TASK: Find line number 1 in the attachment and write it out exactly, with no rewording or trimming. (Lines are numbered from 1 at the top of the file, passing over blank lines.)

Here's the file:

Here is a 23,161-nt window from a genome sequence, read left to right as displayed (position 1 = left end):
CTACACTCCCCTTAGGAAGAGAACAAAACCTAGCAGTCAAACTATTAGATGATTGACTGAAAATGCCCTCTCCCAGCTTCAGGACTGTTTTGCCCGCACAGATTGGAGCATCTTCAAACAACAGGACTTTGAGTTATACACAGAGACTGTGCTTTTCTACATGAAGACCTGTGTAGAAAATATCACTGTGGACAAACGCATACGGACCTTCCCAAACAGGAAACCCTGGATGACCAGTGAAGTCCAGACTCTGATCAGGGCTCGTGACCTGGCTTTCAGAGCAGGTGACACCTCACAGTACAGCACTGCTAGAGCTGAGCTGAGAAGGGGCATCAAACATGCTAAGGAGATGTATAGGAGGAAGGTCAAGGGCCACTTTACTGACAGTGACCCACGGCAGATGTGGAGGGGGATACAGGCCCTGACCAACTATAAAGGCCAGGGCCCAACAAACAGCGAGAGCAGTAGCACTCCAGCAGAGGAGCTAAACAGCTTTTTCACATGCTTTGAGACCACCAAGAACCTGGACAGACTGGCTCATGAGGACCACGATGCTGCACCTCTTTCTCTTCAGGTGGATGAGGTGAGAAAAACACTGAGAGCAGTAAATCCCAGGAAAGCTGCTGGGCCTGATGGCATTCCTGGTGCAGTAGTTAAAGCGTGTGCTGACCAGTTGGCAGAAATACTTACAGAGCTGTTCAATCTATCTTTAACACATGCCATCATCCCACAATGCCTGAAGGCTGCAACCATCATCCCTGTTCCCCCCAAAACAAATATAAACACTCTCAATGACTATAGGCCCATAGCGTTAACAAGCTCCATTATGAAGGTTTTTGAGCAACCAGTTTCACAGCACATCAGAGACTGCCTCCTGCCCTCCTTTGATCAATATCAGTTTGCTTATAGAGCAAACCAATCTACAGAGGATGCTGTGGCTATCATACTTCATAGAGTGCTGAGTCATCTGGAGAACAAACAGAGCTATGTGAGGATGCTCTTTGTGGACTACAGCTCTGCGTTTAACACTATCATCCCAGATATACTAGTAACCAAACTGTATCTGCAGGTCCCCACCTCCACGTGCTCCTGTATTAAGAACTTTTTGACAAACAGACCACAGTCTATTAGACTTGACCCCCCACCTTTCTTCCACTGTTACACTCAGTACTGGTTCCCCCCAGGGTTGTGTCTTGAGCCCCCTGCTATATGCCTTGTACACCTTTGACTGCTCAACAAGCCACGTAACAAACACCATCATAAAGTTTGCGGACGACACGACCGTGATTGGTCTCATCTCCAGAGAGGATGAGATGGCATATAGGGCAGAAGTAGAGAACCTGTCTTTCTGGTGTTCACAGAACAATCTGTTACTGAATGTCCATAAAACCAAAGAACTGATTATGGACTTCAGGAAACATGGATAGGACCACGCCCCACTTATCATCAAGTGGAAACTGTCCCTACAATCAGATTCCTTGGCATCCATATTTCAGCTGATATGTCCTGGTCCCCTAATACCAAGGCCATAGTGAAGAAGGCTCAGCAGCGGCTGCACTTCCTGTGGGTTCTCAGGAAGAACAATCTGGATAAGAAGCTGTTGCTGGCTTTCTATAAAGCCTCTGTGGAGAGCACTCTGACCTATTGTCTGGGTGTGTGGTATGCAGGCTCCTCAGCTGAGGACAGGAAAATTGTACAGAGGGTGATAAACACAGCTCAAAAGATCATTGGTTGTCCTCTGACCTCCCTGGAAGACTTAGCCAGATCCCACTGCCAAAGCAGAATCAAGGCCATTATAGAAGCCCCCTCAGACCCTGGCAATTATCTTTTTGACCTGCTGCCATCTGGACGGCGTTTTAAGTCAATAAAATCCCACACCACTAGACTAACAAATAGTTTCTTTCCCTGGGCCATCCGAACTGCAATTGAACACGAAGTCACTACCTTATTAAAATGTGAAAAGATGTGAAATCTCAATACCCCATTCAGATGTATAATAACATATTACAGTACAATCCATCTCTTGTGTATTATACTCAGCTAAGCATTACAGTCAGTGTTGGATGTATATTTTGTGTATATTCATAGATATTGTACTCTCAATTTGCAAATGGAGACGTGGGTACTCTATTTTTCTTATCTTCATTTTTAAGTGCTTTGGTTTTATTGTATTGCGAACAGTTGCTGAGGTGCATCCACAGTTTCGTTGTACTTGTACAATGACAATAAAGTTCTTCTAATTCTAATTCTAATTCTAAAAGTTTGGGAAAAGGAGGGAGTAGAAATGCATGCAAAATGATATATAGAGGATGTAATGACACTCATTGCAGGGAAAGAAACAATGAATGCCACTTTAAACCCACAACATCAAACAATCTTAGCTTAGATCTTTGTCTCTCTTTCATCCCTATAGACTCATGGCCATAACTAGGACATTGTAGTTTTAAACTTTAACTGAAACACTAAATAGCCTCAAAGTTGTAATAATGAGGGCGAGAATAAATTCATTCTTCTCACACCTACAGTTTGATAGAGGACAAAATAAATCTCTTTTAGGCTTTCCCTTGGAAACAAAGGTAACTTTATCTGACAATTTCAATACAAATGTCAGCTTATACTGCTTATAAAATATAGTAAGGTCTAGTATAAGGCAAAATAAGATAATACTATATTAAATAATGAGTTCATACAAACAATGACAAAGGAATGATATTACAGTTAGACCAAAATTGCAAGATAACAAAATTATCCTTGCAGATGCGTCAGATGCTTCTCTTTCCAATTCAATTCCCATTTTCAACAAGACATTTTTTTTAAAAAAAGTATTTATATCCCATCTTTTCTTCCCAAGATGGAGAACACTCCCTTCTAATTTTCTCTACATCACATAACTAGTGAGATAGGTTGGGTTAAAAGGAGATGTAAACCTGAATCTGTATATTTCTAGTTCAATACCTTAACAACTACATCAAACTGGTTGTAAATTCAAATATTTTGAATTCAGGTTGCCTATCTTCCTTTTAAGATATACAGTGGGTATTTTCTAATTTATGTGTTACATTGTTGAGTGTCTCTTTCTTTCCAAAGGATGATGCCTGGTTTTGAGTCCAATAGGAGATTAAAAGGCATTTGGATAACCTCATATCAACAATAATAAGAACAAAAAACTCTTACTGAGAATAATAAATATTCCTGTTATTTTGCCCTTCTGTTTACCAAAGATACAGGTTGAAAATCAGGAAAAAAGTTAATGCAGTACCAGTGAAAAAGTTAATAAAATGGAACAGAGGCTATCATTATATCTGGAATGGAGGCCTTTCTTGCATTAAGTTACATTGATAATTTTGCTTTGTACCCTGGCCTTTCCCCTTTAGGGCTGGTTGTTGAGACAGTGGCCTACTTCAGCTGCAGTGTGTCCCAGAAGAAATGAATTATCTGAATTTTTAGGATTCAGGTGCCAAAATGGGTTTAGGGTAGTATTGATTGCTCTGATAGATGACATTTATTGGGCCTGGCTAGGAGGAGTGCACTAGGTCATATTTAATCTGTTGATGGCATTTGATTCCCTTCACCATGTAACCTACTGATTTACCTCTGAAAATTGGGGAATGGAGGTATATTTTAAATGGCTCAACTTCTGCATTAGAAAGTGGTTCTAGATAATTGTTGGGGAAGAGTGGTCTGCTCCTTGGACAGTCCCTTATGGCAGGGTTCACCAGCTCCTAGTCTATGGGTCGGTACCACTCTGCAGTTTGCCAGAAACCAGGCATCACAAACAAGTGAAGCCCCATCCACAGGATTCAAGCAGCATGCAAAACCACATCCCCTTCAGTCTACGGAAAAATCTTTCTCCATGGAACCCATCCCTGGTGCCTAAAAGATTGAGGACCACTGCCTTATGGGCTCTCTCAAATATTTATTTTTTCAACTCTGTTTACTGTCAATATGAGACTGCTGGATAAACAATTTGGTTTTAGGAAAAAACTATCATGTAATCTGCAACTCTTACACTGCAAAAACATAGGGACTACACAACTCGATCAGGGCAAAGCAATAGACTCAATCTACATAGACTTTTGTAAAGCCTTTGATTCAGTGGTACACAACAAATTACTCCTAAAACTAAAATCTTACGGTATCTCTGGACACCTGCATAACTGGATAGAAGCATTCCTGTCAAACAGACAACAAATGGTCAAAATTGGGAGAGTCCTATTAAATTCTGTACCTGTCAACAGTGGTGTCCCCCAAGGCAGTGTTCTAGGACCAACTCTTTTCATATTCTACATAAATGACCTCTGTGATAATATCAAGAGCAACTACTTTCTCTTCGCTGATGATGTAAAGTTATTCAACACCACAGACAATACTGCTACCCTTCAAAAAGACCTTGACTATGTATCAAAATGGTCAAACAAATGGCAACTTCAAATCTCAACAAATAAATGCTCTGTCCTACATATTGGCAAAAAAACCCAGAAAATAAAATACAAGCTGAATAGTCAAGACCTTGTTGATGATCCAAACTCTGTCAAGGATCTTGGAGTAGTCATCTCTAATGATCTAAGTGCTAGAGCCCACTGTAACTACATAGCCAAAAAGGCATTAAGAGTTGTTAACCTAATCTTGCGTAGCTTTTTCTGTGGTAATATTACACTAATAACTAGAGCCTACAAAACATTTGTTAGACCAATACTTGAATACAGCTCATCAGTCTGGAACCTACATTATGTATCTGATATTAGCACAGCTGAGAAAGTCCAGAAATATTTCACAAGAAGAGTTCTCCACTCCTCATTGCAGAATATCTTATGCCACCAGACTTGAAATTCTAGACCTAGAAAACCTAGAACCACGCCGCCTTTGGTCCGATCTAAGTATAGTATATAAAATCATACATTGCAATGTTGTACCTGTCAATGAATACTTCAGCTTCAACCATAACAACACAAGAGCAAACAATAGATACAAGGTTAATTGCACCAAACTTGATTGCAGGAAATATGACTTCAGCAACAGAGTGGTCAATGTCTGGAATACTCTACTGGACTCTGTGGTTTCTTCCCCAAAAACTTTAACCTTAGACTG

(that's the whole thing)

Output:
Here is a 23,161-nt window from a genome sequence, read left to right as displayed (position 1 = left end):